As some of my readers may remember, I’m a huge fan of the webseries Red Vs. Blue and that I wrote a review for it in August of 2010.  I’m also a huge fan of soundtrack albums, which stimulate me a lot when I’m writing.  As much as I enjoy a good visual, I can really enjoy that same visual with the right background music.

So here’s my take on the soundtrack to the eighth season of Red Vs. Blue, Red Vs. Blue: Revelation, on a track by track basis.

Track 1: “Agent Tex”

The first track of the album is great for two reasons: it evokes every great moment from the fight in Episode 10 of Revelation and features actual lines spliced throughout the song.  The melody is a fast-paced folk beat with choral voices in the background (and why does adding a choir to anything make it more epic in tone?).

Agent Tex is a bit of a badass.”  There’s an understatement if I ever heard one and the music just bears it out.

Track 2: “Prelude”

This is just a slightly more-than-a-minute-long track that gives a taste of the music you’ll hear in Track 3, but it’s still a worthwhile snippet.

Track 3: “Boss Battle”

Tex Vs. The Meta and Agent Washington.  Fucking yes.  What other music could be set to that fight than heavy drums and guitar, all fitting in with the punches being thrown and the shots being dodged amidst a snowy backdrop.

Track 4: “Ice Fight”

I love how this track opens with a gentle tinkling of piano (or something that sounds similar to one, I’m not entirely sure which).  It’s evocative of snow falling, lasting for just a few seconds right before punching straight into the epic guitar riff and choir of the continuing fight sequence between the three biggest badasses in the RvB series.

Track 5: “Plagam Extremam Infligere”

The name for this track is derived from an ancient Latin phrase that roughly means, “killing someone violently.”  And if you’ve already seen Episode 19 of the series, then you’ll know just how violently that someone is, um, killed.

I rather like how this track starts out using some of the same rock melodies as the previous two songs, but then it segues into this weird, almost atonal chant of “Plagam Extremam Infligere.”  However, the percussion in the background of this chant more than makes up for it in my opinion.

Track 6: “The Pelican Has Landed”

The moment you hear this song begin, you immediately want to start banging your head and pumping your fist into the air.  Just a nice bass line with some good drums and a cool, slow build-up.

Picture a line of would-be heroes going off to battle, arming and suiting up for the biggest fight of their lives.  This is the music that sends them off.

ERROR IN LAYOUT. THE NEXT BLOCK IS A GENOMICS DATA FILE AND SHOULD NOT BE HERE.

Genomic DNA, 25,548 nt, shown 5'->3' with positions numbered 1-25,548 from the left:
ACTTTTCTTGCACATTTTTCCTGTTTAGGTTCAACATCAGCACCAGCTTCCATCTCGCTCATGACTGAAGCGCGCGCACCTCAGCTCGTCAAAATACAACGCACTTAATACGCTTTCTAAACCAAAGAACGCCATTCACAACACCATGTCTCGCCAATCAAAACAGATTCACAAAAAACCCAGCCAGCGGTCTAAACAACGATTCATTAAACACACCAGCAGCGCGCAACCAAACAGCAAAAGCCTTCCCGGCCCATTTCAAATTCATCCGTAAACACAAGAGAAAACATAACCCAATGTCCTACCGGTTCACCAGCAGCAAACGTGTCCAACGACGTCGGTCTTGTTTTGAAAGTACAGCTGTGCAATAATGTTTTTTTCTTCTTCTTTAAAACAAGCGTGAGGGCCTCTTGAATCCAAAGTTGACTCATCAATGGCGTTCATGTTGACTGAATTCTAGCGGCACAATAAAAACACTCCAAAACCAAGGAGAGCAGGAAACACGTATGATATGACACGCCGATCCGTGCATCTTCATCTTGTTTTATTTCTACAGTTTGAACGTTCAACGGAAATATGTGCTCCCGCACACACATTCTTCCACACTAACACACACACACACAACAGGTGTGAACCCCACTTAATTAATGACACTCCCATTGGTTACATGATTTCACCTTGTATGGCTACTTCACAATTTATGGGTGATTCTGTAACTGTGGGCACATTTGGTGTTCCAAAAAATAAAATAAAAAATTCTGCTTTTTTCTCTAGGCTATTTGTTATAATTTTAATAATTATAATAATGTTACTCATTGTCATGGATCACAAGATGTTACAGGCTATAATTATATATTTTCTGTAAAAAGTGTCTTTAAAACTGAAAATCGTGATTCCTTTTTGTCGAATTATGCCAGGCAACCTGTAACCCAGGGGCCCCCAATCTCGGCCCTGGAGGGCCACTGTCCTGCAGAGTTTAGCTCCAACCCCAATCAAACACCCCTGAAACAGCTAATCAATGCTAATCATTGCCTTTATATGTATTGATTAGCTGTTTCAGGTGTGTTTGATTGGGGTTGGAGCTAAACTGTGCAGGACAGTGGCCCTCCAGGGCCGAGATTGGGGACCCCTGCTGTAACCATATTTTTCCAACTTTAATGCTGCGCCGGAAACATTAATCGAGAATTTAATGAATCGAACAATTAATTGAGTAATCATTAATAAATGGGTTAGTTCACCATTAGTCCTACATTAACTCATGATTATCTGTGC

Track 7: “Rally (Sarge’s Speech)”

It’s legitimately stirring and kinda surprising when you consider how much of a comedy show this webseries is.  But that goes double for the scene it’s set to in the show, taking a long-running gag and turning it into dramatic material on the eve of a truly climatic finale.

Track 8: “Red Vs. Blue”

This is pure rock n’ roll and a great theme for the entire show.  Not much else to be said here.

Track 9: “Epilogue”

This is the music which plays over the final monologue and scenes at the end of Season 8.  It really doesn’t sound like anything else in the show and I think it’s appropriate that it doesn’t.  The mood is soft and reflective, unlike any of the quirky dialogue or ramped-up fight scenes we’d seen up until this point.

Track 10: “Forge World”

For a song that’s only forty-three seconds long, it requires a little backstory for those who don’t watch every video released by Rooster Teeth.  Last year, the Halo franchise came out with its latest installment, Halo: Reach, which updated the animation style.  Consequently, Rooster Teeth came out with a miniseries to do the same for RvB and to promote the new game.

The final video of the miniseries gave us this goofy little song by Sarge, which also allowed fans to get a major glimpse of how in-depth and lovingly detailed this new in-game landscape was.

Track 11: “Your Best Friend”

Yet another comedic little song that doesn’t appear in the actual eighth season, this is just a catchy melody that Caboose sings about how he views his “friendship” with Church–a very one-sided, if not delusional, relationship.  I admit that there are parts where I had trouble understanding what he was saying, but after a few listens, you get the idea.  It’s both funny and creepy (which everyone knows is the best kind of funny…).

Track 12: “I Am The Best”

Church sings about how he’s the best and… that’s it, really.  It’s a kind off nice hip-hop derivative, and if not the content and quality of the song, I normally wouldn’t be as interested in it (not being that big a hip-hop fan to begin with).

Track 13: “Sarge’s Blues”